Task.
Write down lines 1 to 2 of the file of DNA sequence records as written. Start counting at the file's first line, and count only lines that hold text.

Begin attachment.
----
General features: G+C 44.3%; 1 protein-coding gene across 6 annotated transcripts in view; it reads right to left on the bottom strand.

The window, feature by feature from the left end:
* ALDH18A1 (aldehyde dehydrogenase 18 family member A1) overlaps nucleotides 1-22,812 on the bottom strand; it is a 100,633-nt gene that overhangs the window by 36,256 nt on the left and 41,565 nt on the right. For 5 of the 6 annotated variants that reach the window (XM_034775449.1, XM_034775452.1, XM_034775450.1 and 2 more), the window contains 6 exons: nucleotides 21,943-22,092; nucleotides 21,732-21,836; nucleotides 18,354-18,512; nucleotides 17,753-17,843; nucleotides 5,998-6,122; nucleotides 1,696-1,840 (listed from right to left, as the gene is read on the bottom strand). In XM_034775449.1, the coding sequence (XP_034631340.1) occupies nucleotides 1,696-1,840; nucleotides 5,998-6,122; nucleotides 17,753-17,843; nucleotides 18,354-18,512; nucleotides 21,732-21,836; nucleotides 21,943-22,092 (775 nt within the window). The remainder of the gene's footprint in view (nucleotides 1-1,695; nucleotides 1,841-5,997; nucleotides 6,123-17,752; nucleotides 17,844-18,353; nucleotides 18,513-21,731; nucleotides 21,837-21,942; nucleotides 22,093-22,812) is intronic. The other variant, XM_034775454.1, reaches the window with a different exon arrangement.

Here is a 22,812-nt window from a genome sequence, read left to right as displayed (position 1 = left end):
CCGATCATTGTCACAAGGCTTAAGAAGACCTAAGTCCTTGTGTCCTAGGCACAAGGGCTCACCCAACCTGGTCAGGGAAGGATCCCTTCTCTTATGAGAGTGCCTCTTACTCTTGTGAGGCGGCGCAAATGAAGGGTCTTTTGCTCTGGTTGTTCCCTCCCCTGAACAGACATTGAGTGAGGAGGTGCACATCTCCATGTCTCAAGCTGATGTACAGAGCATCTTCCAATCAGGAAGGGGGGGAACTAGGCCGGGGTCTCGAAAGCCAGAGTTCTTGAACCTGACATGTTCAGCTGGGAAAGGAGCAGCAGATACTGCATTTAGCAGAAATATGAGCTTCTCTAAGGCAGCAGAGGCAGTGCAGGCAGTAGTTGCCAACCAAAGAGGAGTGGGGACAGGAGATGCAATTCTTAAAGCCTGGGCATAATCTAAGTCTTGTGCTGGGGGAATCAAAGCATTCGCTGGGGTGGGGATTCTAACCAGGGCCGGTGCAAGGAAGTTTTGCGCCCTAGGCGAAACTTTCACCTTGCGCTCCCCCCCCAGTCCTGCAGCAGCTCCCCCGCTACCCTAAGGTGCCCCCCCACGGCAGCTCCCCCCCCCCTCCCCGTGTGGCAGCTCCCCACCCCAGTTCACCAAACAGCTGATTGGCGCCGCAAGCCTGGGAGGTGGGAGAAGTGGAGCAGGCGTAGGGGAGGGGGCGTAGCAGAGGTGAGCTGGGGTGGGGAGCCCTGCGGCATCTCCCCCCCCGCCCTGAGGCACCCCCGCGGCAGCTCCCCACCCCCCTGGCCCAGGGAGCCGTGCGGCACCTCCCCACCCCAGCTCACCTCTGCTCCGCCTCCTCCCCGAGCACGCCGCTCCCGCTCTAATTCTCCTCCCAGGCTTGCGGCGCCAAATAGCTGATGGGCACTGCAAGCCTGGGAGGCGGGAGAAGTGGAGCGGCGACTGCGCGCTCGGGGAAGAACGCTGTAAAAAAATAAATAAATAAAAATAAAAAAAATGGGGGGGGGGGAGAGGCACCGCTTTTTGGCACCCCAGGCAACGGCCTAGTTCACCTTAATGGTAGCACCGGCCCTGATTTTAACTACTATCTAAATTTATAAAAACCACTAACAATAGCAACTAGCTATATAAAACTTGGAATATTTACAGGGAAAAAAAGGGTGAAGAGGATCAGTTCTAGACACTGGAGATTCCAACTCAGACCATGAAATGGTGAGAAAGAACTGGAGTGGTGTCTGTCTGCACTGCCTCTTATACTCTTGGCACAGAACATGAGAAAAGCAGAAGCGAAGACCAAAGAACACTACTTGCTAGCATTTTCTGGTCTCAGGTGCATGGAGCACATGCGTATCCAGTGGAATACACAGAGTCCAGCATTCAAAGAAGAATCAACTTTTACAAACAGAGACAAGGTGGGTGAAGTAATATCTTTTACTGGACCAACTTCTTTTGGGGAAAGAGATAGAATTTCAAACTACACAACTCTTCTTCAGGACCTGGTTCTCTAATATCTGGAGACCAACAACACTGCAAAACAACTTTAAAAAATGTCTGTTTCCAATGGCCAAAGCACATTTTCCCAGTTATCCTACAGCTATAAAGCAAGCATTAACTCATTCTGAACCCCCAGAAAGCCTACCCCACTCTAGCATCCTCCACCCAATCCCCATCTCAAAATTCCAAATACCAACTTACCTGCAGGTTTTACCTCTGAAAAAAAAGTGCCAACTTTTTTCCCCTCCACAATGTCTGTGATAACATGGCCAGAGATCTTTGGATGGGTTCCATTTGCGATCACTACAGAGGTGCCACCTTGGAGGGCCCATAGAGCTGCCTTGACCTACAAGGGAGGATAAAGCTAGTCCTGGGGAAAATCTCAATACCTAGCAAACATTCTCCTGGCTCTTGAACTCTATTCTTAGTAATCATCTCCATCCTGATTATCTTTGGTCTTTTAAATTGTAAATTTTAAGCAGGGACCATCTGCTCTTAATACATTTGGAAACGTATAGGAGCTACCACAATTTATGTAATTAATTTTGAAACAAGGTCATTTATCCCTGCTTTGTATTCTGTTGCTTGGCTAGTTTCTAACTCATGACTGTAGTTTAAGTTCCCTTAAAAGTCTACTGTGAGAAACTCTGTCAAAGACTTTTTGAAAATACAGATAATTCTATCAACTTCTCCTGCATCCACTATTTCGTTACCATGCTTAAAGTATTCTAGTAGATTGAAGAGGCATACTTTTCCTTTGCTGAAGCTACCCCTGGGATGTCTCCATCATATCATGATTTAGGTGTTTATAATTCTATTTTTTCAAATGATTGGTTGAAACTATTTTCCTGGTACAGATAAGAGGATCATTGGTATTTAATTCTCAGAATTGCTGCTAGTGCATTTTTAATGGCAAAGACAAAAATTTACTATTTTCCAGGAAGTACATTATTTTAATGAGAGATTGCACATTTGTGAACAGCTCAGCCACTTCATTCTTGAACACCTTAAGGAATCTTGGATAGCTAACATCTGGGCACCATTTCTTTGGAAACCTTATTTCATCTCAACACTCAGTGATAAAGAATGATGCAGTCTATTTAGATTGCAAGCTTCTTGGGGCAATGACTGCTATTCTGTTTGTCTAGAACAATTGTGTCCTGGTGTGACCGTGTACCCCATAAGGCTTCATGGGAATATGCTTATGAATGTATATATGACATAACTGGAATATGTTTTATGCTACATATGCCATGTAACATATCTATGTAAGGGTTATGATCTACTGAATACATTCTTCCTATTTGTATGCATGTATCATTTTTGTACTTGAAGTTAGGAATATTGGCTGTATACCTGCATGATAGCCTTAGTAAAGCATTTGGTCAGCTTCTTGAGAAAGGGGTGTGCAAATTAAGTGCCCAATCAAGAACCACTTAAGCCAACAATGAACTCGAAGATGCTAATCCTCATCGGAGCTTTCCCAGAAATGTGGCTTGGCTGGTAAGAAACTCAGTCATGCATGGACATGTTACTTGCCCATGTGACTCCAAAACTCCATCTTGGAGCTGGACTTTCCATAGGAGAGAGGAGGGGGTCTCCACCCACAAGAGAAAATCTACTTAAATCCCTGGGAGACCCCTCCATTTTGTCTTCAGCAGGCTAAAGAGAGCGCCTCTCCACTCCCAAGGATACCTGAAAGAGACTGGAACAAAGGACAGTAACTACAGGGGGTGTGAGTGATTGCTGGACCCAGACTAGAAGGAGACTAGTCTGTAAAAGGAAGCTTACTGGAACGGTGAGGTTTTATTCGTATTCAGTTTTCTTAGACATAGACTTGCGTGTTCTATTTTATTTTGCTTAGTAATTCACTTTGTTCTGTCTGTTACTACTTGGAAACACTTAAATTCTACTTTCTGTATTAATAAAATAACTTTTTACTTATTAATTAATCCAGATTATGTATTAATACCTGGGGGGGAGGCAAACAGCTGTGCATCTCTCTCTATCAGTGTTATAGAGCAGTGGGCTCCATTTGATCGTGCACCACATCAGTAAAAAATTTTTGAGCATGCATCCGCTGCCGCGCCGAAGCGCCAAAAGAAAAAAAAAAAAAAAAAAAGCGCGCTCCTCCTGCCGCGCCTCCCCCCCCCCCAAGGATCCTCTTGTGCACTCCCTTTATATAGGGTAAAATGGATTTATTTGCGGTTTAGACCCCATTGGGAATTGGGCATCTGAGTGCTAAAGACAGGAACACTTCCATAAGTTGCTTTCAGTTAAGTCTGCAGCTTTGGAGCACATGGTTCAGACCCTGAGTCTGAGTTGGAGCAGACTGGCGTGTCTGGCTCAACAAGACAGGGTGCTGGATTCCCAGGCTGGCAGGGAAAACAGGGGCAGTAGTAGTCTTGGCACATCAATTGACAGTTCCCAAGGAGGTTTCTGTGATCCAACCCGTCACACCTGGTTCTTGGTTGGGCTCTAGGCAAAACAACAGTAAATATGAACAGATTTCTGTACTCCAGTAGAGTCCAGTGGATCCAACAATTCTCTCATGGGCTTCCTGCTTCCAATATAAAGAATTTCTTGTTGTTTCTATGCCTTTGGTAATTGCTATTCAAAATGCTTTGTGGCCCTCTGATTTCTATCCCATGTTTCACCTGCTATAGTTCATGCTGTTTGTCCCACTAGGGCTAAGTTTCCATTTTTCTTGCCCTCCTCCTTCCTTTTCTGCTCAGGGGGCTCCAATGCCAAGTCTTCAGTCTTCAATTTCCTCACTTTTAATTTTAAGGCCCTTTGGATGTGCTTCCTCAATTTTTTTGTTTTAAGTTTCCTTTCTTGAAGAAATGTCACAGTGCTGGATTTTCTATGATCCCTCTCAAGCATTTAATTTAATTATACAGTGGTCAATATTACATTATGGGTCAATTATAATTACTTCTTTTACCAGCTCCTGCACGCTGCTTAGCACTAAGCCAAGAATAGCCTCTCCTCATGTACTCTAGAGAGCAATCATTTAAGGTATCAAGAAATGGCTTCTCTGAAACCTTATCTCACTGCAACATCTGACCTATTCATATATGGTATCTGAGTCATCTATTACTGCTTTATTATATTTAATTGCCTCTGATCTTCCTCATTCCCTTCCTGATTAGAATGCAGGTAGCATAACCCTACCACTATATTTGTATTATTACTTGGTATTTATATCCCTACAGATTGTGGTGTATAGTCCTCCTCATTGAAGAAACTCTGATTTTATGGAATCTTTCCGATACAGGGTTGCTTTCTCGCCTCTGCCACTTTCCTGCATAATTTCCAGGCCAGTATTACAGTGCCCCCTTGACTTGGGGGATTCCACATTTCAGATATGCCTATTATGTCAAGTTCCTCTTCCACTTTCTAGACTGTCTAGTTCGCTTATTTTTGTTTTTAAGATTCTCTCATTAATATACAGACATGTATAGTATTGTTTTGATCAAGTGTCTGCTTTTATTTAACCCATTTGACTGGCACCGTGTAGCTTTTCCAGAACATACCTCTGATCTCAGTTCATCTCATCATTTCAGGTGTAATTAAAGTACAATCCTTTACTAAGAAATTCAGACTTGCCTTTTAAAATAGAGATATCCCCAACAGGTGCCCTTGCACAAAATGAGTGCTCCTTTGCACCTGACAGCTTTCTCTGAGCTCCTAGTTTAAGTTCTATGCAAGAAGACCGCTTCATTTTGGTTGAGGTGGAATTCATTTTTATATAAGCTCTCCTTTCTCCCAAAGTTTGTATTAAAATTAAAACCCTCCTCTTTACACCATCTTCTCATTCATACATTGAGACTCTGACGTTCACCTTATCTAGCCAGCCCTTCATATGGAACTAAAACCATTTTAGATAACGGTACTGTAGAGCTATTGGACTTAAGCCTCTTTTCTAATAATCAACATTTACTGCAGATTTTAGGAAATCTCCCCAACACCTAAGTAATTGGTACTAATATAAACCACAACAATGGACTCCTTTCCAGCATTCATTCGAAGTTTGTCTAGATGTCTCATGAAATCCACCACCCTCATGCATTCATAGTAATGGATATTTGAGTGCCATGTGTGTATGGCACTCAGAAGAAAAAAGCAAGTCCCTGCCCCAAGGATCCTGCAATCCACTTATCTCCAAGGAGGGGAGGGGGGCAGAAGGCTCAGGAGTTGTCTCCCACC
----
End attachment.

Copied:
General features: G+C 44.3%; 1 protein-coding gene across 6 annotated transcripts in view; it reads right to left on the bottom strand.

The window, feature by feature from the left end: